Tenant expectations continue to put significant cost pressures on property maintenance and are forcing housing providers to reconsider how they control costs while delivering enhanced service levels. Andrew Moore, a property maintenance specialist at Causeway Technologies, explores how digital transformation provides an opportunity for housing providers to improve their operational efficiency in order to reduce costs.
In this article, he explains how creating and leveraging new connections between otherwise disparate functions, isolated data, and disconnected point solutions can help housing providers optimise property maintenance and tenant services for less.
Whether driven by government spending cuts, fluctuating incomes or changing service level agreements (SLAs), many of the sector’s adoptions of new technologies and innovative ways of working have been the result of survival instinct and cautious future-proofing.
Consider today’s connected environment. Constantly exposed to superior customer experiences delivered through social media, mobile apps, live chats, and a wide range of other digital channels, today’s tenants see no distinction between the standard of service they expect from the retail and entertainment sectors, and from their housing providers.
As a result, housing providers have increasingly adopted customer-centric models built around the empowerment of tenants. Whether it’s self-service portals, self-diagnostic maintenance capabilities, omni-channel communications or dedicated mobile apps for tenants, evolving expectations have been one of the critical triggers for transforming the way housing providers deliver their services.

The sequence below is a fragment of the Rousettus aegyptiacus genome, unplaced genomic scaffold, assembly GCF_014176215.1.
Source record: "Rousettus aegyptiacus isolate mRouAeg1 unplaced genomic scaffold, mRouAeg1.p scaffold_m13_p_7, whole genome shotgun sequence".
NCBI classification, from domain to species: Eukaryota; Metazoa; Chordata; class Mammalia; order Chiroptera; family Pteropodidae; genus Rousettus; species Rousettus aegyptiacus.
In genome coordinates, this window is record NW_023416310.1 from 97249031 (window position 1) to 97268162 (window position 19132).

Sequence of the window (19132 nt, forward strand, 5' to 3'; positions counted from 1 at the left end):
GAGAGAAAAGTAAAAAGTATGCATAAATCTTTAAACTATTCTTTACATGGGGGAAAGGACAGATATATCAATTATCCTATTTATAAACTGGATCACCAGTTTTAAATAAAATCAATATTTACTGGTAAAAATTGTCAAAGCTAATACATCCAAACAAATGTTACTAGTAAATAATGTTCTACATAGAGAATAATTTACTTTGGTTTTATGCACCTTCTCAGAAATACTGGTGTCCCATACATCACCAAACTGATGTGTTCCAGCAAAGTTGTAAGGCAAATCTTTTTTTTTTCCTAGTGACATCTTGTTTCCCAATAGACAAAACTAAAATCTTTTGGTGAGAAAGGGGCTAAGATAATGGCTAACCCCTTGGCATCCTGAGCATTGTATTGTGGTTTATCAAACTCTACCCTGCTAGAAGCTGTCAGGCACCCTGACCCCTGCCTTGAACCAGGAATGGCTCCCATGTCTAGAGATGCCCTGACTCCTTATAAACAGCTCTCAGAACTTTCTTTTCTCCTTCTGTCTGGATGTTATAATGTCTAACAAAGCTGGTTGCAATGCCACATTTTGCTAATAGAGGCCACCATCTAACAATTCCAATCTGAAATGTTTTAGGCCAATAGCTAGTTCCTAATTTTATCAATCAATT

But shrinking budgets and income pressures have always shaped how organisations operate and influenced how executives make decisions. What makes today so special is that the substantial pressures currently felt by housing providers present a unique opportunity for them to become ‘connected’, to deliver more value into every area of the organisation, and to ultimately transform the standard of tenant services, operational efficiency, and in-house property maintenance.
Joining the dots
Although it’s common for housing providers to use applications and other best-of-breed solutions to maximise performance in specific areas, these solutions often operate independently of each other, limiting their ability to scale and deliver holistic gains.
More precisely, this disaggregated approach can prevent housing providers from seizing opportunities to automate and standardise shared processes between functions, reduce administrative workloads, increase jobs per operative, and transform the standard and productivity of their maintenance services.
For example, when disparate data points and siloed functions such as procurement, payroll, and scheduling are connected, managing the timesheets and payroll for a mobile workforce can be largely automated and the managerial time taken to oversee and check the validity of claims significantly reduced. At the same time, this improves the working efficiency of the engineers themselves and also the company’s ability to spot fraudulent or erroneous time claims.
Similarly, in accounts, procurement and supplier management, administrative time is often spent on data entry, queries and invoice matching that could be completed in a paperless exchange community. This would give staff more time and resources to engage in more rewarding value-adding work. Just as electronic timesheets and mobile requisitions empower mobile engineers to spend more time focused on delivering quality maintenance and repair jobs, joining these dots improves the lives of back-office staff, allowing them to move away from mundane, repetitive tasks in favour of work that actively adds value and requires a human touch.